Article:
Throughout my day, I’ll always be writing down ideas in Evernote or in my small Moleskine notebook.

 When I sit down to write a blog post, I normally start by brainstorming, based on my notes, on a sheet of paper. Once I feel that I have the basic outline down, only then do I sit in front of a laptop and start editing what I want to write.

 In his book, Steal Like An Artist, Austin Kleon also promotes this piece of advice, discussing how the computer is good for editing and publishing your ideas, but not for generating them because "there are too many opportunities to hit the delete key." Austin even goes as far as to have both a digital and an analog desk, to help him separate the two different processes.

 Inspiration Is A Product Of Following A Process

 I’ve always viewed inspiration as something that has to be worked at and worked on. I’m always more inspired when I have a platform to explore my inspiration (my blog), a lot of different inputs (conversations, books, podcasts), and time away from what I’m actively looking to be inspired to do (walks, showers, working out.)

 It reminds me of a quote from W.S. Somerset Maugham: “I wrote only when inspiration strikes. Fortunately, it strikes every morning at nine o’clock sharp.”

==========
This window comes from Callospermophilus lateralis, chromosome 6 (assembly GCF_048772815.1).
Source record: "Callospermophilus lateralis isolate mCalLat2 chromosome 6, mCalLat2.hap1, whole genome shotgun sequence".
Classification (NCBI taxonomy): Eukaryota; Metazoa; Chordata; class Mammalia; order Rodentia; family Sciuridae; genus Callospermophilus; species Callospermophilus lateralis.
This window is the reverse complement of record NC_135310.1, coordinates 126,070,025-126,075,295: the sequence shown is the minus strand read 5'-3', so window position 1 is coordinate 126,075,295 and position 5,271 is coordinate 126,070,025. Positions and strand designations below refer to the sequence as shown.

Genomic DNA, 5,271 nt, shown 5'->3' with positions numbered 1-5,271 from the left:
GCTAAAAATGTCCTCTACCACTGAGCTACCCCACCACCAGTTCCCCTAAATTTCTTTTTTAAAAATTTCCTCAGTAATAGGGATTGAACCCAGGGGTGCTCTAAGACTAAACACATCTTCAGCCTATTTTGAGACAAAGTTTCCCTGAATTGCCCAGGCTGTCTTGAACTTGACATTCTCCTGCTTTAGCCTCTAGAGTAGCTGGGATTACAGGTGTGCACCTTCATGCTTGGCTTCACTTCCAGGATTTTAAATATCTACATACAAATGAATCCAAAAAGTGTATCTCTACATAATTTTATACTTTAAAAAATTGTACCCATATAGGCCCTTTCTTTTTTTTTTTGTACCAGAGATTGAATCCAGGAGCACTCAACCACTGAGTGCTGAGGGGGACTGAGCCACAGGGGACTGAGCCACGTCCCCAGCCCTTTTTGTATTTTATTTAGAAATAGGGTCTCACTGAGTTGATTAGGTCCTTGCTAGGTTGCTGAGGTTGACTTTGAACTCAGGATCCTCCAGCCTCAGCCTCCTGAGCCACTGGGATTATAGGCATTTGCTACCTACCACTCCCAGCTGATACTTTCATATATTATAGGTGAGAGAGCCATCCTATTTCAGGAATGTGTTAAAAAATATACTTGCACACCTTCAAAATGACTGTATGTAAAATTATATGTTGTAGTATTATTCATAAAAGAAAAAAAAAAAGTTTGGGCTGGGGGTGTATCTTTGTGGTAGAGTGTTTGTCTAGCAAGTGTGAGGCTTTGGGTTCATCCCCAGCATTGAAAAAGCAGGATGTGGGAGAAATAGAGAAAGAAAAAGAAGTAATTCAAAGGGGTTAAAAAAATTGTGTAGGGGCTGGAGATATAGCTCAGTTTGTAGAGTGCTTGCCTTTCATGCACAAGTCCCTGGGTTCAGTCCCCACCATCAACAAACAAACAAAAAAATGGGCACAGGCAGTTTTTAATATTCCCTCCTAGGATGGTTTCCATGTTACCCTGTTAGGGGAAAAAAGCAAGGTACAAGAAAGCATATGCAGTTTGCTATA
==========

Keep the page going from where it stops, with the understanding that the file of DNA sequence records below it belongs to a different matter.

In the documentary, Trey Park and Matt Stone were just coming off the success of their play, The Book of Mormon, and were returning to write South Park without anything written or formulated in their heads, despite only having six days until the first episode was due to air.

How do they accomplish something in such a short time frame? By trusting in their process. The process that they’ve performed time and time again. 

This is what author James Altucher often refers to as "building your idea muscle."When you’re not putting pressure on yourself to generate ideas, your brain will atrophy and become smaller.

The Creative Process Is About Improvement and Action

As one of the longest-running animated series in history, South Park is constantly improvising and improving. The difference in both what they now get away with and the visual scenes of the series are night and day from when they first released The Spirit of Christmas in 1995.